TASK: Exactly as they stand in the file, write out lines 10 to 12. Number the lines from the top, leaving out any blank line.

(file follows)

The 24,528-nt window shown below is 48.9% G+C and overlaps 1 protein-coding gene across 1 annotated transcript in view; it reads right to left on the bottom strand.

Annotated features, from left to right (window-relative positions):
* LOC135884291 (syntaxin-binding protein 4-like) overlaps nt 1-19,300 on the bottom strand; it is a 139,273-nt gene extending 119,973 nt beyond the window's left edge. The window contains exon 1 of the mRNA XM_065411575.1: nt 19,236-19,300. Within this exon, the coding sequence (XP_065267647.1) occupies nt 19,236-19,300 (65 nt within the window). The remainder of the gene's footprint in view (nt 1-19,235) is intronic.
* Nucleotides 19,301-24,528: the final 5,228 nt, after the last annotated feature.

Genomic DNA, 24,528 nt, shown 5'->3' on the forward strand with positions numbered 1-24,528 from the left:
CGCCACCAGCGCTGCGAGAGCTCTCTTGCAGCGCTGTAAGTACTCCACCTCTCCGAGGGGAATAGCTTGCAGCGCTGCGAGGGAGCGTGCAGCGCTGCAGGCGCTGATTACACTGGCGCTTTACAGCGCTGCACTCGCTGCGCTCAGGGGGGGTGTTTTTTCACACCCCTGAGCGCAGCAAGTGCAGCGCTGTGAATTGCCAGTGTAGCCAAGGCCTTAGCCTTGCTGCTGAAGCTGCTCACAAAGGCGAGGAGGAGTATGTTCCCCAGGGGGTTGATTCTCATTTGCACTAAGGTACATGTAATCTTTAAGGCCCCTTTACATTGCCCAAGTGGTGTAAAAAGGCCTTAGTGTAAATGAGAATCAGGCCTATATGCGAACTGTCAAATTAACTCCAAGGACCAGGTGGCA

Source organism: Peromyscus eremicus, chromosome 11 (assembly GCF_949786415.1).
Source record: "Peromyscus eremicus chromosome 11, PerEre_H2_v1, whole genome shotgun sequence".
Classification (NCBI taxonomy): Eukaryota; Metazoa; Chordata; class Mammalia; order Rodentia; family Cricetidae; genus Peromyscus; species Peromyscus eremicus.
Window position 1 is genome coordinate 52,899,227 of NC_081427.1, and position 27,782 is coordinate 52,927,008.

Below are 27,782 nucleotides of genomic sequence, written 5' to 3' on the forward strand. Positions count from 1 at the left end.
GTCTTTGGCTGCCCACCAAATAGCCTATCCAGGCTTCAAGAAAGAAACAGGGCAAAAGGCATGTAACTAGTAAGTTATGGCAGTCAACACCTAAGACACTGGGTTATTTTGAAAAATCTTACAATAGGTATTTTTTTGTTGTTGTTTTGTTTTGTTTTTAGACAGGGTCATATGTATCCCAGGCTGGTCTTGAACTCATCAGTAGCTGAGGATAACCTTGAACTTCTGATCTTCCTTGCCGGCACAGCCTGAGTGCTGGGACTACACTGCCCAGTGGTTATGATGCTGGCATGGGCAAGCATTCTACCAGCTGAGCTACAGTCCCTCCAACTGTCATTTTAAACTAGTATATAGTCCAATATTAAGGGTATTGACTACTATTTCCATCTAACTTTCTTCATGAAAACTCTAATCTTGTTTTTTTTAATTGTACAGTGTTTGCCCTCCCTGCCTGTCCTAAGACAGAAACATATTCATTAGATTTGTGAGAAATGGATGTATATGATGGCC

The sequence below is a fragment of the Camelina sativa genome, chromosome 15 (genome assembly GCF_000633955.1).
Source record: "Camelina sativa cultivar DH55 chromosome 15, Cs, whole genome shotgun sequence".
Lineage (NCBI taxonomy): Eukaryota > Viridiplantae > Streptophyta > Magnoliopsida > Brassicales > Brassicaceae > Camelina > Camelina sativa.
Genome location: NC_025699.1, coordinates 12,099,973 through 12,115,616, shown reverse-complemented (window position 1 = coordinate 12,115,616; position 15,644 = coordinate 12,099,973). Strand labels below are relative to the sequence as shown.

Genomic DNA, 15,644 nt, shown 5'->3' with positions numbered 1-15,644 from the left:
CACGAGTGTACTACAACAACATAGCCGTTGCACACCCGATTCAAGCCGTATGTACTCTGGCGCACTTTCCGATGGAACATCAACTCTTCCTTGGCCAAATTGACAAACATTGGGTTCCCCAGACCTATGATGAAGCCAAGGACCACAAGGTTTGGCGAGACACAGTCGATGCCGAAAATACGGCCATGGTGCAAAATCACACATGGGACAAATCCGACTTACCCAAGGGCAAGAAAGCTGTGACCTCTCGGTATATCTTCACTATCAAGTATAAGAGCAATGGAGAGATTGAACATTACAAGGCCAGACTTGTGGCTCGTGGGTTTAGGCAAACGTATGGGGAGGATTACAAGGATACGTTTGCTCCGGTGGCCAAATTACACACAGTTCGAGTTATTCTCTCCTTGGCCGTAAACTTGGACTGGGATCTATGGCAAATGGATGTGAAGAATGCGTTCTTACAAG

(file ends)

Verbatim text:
Window position 1 is genome coordinate 52,899,227 of NC_081427.1, and position 27,782 is coordinate 52,927,008.

Below are 27,782 nucleotides of genomic sequence, written 5' to 3' on the forward strand. Positions count from 1 at the left end.
GTCTTTGGCTGCCCACCAAATAGCCTATCCAGGCTTCAAGAAAGAAACAGGGCAAAAGGCATGTAACTAGTAAGTTATGGCAGTCAACACCTAAGACACTGGGTTATTTTGAAAAATCTTACAATAGGTATTTTTTTGTTGTTGTTTTGTTTTGTTTTTAGACAGGGTCATATGTATCCCAGGCTGGTCTTGAACTCATCAGTAGCTGAGGATAACCTTGAACTTCTGATCTTCCTTGCCGGCACAGCCTGAGTGCTGGGACTACACTGCCCAGTGGTTATGATGCTGGCATGGGCAAGCATTCTACCAGCTGAGCTACAGTCCCTCCAACTGTCATTTTAAACTAGTATATAGTCCAATATTAAGGGTATTGACTACTATTTCCATCTAACTTTCTTCATGAAAACTCTAATCTTGTTTTTTTTAATTGTACAGTGTTTGCCCTCCCTGCCTGTCCTAAGACAGAAACATATTCATTAGATTTGTGAGAAATGGATGTATATGATGGCC